Most women get it; many men don’t.
I don’t like generalizations, so I couch my language carefully here.
But a new poll (by Pew Research Center for the People & the Press, one of those I respect most) proves my female intuition is right on the critical national issue of gun control.
Women want weapons of war off the streets.
They’re not so naive to think tougher laws will stop all violence. They don’t have any illusions about curbing this country’s lucrative black market in illegal weapons.
But women, especially those grieving the loss of children and siblings and partners lost to gun violence in this country, know that the NRA’s vision of America is not theirs.
Some of these women, such as Mothers Against Guns, have wept at the White House and before Congress for years.
Years. And not enough men in power listened.
American history shows men have not wanted to listen to women (indeed, wouldn’t let them vote until 1920), but women wait and use their strength quietly.
Now, the voice of women grows stronger, echoing across the country from Newtown, Connecticut.
A majority of women, two-thirds, want a ban on assault weapons.
No hunter I know supports assault weapons. (I asked a few; they’re appalled by the things.)
Only a third of women polled want armed teachers, while half of men do. More Americans support having armed guards and police at schools — 64% — which makes me wonder if the tyranny the NRA claims to fear won’t begin with the arrival of guns at all our schools.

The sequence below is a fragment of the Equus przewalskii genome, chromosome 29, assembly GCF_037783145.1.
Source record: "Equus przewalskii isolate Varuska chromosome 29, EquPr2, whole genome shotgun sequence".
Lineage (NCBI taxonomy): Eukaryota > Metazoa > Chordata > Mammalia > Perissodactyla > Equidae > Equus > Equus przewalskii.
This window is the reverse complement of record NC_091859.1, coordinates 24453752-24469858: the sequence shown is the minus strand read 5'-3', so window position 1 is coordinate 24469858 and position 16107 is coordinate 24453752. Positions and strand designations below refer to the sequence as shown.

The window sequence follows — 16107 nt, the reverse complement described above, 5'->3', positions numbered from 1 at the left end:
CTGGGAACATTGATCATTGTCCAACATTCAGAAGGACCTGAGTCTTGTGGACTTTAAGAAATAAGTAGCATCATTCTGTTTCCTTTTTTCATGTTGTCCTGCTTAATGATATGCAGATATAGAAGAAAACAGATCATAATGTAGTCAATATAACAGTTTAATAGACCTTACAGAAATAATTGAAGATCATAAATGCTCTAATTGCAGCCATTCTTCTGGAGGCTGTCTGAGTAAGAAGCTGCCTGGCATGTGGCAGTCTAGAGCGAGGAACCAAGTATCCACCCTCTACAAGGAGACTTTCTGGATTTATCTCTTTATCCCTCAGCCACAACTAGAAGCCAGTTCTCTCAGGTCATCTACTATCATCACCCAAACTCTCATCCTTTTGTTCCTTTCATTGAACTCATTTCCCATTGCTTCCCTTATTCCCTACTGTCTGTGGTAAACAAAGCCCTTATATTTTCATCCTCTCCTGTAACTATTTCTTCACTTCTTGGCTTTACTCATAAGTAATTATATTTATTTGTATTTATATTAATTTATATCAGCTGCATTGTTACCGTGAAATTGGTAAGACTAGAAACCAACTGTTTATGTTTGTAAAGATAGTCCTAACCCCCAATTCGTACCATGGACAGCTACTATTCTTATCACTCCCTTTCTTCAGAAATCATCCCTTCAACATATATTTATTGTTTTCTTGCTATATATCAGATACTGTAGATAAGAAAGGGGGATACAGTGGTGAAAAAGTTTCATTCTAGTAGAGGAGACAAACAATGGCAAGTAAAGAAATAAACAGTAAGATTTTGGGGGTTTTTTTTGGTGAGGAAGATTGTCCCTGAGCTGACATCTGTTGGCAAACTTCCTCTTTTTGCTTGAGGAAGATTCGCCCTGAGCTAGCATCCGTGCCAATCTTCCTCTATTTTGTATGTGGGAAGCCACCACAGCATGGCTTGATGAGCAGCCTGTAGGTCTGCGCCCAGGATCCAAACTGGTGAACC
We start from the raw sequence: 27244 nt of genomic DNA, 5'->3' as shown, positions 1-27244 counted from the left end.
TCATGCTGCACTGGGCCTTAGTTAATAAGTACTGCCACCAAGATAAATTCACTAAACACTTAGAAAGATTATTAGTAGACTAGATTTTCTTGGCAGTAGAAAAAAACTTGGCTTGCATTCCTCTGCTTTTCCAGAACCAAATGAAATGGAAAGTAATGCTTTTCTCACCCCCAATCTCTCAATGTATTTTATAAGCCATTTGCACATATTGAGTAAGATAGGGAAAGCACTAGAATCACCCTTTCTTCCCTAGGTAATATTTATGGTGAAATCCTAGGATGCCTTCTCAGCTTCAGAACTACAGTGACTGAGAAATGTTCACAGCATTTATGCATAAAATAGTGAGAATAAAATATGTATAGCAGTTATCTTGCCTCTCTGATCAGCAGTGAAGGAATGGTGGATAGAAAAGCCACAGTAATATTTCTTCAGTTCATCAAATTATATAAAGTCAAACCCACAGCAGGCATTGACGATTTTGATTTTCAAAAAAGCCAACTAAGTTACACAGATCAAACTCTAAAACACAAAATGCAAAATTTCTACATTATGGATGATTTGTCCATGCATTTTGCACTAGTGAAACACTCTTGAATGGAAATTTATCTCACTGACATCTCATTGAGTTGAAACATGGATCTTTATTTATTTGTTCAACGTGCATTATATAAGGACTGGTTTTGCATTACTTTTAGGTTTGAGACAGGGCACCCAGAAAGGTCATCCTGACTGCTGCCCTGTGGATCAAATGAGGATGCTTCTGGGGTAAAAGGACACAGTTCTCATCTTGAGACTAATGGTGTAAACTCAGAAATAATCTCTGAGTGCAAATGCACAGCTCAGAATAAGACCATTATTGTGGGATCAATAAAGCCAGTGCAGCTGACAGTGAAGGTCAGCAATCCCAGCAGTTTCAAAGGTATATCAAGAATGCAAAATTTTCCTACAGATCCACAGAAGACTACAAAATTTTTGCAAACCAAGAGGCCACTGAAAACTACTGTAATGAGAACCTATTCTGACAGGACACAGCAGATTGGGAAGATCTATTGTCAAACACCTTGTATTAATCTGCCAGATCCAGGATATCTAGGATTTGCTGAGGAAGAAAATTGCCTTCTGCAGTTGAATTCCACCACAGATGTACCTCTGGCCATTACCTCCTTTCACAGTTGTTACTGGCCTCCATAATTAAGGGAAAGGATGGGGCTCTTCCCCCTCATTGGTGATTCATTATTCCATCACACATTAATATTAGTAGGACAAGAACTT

I’ve covered so much violence in this country as a journalist, that I’ve seen the long-lasting damage caused by a single gun shot. As a counselor, I’ve been witness to the pain of survivors of violence. In both roles, I’ve heard the pain of families and communities from Columbine to Arkansas, and from L.A. to New York.
I don’t see any reason for hysteria about requiring more background checks and tightening gun laws. But then, as a survivor of a weapon of war, I don’t see any need for those guns on our streets either.
Women like me are being counted. We’ve signed a petition demanding tougher gun controls, and it has so many signatures, it broke a record.
The bullying of America
As a new citizen, I’m adding my voice to my signature, and looking to Gabrielle Giffords as my American mentor on this issue.
Gabby and her husband, retired astronaut Mark Kelly, both own guns. They’ve launched Americans for Responsible Solutions to find ways of curbing gun violence in the U.S. It’s a political action committee that is raising funds to “balance” the NRA’s bullying of America.
Every time I hear an NRA official use vengeful language against we, the people who want tougher gun laws, I think of Gabby. I think of how she lay dying from gunshot wounds in a country that argues endlessly about keeping its citizens safe, yet fails to protect the youngest and most vulnerable from mass killing.
Gabby and Mark wrote an opinion piece in USA Today explaining their initiative.
“This country is known for using its determination and ingenuity to solve problems, big and small. Wise policy has conquered disease, protected us from dangerous products and substances …” they wrote. “But when it comes to protecting our communities from gun violence, we’re not even trying – and for the worst of reasons.”
Most women get it; many men don’t — but Mark Kelly, gun owner and spouse of a woman still recovering from gun violence, does. He lives with it, every day.